El Karaoui monitors the high cost of the lack of economic integration between the Maghreb countries

While calls are being made for the five Maghreb countries (Morocco, Tunisia, Algeria, Mauritania and Libya) to establish a joint economic bloc, Driss El Karaoui, a Moroccan economist, believes that the analysis of integration in the Moroccan region should focus on the current development situation of these countries.

El Karaoui began a research paper on the integration of the Maghreb, published in the bulletin of the World Social Work Council, pointing out that the Maghreb market is characterized by contradictory levels, the result of the different evolution of each of the five countries since its independence, which affects the various areas of development of each country.

The former head of the Competition Council commented on the situation in Algeria, Tunisia and Libya, highlighting that they face severe problems at the political, social and economic levels, which negatively affect social and economic development and infrastructure. Thus, he adds, the performance of the three countries mentioned in this respect is “clearly divergent”.

Morocco, on the other hand, is in a better position, according to the analysis presented by El-Karawi based on a comparison of the evolution of the indicators, explaining that the Kingdom enjoys a real engine in the Maghreb region, and the leading role playing in Africa and the Arab region, and as a strong partner of Europe, qualified it to be a locomotive of real regional leadership.

In numbers, the Moroccan economist explained Morocco’s leadership position in the region, where the growth rate of its gross domestic product over the last four decades increased by 5.46 percent, reaching some 119 billion dollars, while the GDP growth rate in Algeria was in the range of 4.01 percent and 4.43 percent in Tunisia.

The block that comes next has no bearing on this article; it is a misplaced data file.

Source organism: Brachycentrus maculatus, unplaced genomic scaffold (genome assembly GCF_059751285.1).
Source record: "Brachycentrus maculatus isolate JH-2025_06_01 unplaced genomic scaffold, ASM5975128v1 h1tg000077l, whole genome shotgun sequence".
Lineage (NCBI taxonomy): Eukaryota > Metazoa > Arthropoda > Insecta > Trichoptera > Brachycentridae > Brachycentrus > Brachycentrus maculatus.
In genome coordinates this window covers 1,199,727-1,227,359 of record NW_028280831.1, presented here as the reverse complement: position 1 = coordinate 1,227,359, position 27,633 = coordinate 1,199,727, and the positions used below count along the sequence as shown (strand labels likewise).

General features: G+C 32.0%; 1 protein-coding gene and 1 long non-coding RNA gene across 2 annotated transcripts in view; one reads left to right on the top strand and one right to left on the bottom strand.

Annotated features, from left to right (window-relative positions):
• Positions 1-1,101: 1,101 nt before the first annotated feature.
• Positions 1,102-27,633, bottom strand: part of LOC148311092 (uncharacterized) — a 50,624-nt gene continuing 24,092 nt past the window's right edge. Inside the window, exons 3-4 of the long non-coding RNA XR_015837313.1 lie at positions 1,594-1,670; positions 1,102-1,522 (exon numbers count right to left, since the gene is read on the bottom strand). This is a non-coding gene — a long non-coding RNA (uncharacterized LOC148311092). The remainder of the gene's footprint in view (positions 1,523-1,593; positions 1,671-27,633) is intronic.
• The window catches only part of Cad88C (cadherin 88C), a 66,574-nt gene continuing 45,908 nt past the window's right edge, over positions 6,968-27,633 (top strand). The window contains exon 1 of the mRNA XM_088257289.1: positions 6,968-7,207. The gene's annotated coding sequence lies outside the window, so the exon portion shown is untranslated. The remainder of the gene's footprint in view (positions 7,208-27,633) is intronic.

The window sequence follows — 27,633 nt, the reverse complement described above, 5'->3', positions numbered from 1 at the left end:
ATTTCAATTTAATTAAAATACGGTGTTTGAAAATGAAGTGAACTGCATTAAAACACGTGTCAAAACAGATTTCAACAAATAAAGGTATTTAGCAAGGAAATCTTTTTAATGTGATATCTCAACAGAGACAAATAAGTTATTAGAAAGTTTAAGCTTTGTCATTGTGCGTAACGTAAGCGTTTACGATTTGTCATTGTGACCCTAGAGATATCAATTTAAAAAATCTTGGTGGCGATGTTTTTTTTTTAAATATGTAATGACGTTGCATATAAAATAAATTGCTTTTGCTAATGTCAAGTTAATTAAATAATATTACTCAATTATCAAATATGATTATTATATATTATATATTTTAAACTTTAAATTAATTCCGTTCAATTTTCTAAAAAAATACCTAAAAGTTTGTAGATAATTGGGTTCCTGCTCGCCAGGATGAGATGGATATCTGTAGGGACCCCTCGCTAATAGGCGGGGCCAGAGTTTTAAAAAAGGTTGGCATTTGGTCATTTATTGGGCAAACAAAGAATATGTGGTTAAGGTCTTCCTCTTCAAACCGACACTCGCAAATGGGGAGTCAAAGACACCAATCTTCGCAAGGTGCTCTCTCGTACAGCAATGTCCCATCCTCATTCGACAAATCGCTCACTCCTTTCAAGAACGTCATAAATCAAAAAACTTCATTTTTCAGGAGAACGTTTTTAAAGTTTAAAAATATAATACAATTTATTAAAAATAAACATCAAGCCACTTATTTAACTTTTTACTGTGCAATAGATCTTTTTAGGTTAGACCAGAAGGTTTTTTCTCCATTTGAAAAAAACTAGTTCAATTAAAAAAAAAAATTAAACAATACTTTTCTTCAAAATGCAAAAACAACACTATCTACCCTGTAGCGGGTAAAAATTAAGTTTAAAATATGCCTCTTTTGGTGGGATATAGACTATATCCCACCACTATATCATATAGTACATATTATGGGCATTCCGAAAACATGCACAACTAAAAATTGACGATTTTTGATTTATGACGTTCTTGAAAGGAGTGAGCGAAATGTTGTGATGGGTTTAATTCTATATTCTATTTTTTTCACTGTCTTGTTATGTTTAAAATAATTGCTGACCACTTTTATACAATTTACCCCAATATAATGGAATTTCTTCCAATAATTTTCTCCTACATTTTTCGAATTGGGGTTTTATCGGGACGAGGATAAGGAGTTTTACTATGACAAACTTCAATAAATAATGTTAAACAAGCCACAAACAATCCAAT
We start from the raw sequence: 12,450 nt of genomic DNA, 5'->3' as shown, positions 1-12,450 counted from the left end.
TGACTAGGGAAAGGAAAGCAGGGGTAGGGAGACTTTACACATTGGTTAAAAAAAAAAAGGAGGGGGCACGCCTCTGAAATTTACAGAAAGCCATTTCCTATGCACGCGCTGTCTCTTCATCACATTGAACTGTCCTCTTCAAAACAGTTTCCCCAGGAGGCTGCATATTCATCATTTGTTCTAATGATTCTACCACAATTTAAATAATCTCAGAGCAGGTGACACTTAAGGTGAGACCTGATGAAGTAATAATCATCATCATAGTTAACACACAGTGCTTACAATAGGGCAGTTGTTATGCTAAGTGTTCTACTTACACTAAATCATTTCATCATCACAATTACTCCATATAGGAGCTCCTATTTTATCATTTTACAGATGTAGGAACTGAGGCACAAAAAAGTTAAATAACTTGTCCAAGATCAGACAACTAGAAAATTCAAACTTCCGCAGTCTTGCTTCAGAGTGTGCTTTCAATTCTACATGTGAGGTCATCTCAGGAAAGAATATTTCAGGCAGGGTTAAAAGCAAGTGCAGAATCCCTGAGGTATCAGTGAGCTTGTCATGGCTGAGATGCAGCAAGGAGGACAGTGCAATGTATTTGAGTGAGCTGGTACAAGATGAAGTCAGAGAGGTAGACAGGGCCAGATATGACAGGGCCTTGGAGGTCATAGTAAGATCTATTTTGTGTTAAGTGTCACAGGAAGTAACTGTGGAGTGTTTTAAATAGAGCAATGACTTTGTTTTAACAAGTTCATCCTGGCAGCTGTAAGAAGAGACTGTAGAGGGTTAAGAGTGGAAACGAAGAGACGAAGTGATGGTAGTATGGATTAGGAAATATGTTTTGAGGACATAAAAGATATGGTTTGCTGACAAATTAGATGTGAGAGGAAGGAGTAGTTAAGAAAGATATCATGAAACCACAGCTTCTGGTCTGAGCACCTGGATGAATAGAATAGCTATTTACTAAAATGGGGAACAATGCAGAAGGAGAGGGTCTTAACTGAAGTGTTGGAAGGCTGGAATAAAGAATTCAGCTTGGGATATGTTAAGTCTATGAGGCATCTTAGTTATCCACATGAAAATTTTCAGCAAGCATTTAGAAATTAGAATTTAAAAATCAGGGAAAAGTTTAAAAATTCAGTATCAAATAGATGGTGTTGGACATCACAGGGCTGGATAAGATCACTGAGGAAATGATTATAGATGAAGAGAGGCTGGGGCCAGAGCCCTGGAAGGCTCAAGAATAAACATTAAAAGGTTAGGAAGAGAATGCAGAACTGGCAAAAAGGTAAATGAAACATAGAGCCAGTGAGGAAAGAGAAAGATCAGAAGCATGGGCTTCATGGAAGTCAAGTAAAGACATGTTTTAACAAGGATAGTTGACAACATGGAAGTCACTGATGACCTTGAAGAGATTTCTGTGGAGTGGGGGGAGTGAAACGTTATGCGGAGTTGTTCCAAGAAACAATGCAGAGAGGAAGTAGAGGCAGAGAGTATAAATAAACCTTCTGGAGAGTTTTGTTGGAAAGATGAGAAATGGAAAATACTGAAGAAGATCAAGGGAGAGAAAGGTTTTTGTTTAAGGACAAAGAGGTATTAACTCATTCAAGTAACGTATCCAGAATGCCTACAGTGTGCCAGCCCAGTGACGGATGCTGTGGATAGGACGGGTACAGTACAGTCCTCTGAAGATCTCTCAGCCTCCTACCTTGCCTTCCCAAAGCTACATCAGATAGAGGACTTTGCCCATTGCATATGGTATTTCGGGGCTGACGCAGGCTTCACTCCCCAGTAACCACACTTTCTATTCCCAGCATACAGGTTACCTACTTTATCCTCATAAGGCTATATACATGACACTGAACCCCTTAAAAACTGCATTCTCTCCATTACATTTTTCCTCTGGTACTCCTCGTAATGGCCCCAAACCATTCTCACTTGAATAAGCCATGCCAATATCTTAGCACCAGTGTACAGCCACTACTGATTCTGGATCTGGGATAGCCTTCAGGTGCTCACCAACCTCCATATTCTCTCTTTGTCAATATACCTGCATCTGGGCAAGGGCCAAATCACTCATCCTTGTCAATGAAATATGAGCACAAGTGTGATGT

Although the rate in Mauritania reached 7.2 percent, El Karaoui attributed this increase to the low level of GDP, which hovered around US$1 million in 1980.

El Karaoui, member of the Board of Directors of the World Council of Social Work and responsible for the Middle East and North Africa region in the council, reviewed other indicators on the advanced situation of Morocco compared to the four Maghreb countries, since It has the highest percentage of Internet users in the region with 58.3%, in addition to its stability in the enjoyment of security, where it registered the lowest homicide rate per 100,000 inhabitants (1.4 percent), which is the lowest rate in the region.

The Moroccan economist highlighted that the performance achieved by Morocco in the aforementioned areas, which are closely related to the business climate, enhances its attractiveness; It owns a large part of foreign direct investment.

He explained that Morocco’s situation will improve further in the future thanks to its continued strengthening of its infrastructure, noting that the high-speed railway linking Casablanca, Tangier and the Mediterranean port of Tangier helped the Kingdom move towards reaching a point of turning point in freight transport and rail transport in the Mediterranean and Africa. He hoped that the Dakhla port, construction of which is underway, would turn Morocco’s southern regions into a “true international hub.”

Despite the positive indicators that Morocco has achieved in the economic, social and infrastructure fields, El Karaoui registered a contradiction in that Morocco’s performance in the human development index is still weak compared to Tunisia, Algeria and Libya.

In the 2019 Human Development Index, Morocco ranks 121 out of 189 countries, while Algeria ranks 82, Tunisia 91, Libya 110 and Mauritania 161.

The reason for ranking Morocco and Mauritania at the bottom of the Human Development Index is due to their “very low performance” in the fields of education and health.

Based on the analysis of the “contradictory facts” of the five Maghreb countries, El Karaoui concluded that the lack of Maghreb integration in the context of current regional globalization entails a “high cost” for the five countries of the region, which the experts they estimate it will exceed 3 percent of their GDP.